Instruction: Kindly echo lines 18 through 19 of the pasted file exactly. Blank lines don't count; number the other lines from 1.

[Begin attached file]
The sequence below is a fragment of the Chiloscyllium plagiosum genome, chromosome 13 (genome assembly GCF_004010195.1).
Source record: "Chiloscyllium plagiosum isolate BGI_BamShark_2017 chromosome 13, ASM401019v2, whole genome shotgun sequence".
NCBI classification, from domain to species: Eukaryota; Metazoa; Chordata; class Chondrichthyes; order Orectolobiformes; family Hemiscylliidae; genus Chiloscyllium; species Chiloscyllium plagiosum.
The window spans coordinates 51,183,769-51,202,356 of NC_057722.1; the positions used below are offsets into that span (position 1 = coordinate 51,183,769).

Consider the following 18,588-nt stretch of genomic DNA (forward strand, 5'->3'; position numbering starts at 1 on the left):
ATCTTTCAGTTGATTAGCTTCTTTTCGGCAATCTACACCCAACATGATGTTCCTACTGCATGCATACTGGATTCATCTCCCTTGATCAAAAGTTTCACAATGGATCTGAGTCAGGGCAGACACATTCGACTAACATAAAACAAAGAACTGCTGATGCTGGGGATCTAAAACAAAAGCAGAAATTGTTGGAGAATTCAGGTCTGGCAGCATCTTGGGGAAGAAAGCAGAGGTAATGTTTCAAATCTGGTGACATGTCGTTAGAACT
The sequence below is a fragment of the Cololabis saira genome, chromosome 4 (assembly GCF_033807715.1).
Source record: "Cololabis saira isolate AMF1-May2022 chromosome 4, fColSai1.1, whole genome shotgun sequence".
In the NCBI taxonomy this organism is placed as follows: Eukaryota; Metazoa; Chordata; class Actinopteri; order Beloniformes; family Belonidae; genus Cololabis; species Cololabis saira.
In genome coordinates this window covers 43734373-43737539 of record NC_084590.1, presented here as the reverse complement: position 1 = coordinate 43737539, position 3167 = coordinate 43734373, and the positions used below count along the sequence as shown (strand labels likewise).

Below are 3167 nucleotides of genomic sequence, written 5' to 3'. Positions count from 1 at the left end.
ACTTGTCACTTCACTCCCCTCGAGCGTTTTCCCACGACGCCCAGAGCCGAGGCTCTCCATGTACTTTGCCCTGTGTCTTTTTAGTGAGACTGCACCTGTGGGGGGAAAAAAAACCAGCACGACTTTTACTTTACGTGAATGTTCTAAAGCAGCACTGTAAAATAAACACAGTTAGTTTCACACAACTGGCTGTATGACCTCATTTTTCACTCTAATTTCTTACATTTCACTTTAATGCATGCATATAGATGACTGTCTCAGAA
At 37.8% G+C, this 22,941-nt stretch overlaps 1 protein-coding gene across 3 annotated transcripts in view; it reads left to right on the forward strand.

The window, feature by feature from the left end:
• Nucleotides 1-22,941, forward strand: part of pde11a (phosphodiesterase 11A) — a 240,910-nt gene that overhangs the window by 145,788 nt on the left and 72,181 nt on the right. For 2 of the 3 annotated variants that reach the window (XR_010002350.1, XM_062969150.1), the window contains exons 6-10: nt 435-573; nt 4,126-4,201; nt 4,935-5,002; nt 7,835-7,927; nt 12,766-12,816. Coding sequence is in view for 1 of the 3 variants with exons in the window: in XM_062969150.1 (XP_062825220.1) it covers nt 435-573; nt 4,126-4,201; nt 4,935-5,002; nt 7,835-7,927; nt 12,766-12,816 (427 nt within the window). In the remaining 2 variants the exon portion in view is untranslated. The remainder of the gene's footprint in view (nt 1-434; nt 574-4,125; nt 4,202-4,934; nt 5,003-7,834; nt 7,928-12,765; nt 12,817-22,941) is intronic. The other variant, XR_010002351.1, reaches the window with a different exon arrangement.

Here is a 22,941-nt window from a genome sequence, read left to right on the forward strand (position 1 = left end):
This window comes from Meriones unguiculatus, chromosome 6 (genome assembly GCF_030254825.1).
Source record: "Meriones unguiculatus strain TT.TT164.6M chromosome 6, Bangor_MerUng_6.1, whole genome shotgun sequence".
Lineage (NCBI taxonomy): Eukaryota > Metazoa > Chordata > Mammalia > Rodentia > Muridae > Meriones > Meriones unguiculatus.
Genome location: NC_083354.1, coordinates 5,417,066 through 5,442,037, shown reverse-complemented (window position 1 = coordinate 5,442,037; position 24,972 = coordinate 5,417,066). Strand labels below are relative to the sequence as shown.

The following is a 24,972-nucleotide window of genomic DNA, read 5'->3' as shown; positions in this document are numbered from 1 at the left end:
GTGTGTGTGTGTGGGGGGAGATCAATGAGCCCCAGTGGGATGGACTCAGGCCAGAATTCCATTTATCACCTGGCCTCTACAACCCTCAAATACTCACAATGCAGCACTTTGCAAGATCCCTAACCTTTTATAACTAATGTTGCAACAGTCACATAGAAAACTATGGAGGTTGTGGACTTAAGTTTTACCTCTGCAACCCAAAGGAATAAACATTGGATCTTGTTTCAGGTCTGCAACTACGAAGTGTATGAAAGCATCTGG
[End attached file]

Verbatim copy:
Source record: "Meriones unguiculatus strain TT.TT164.6M chromosome 6, Bangor_MerUng_6.1, whole genome shotgun sequence".
Lineage (NCBI taxonomy): Eukaryota > Metazoa > Chordata > Mammalia > Rodentia > Muridae > Meriones > Meriones unguiculatus.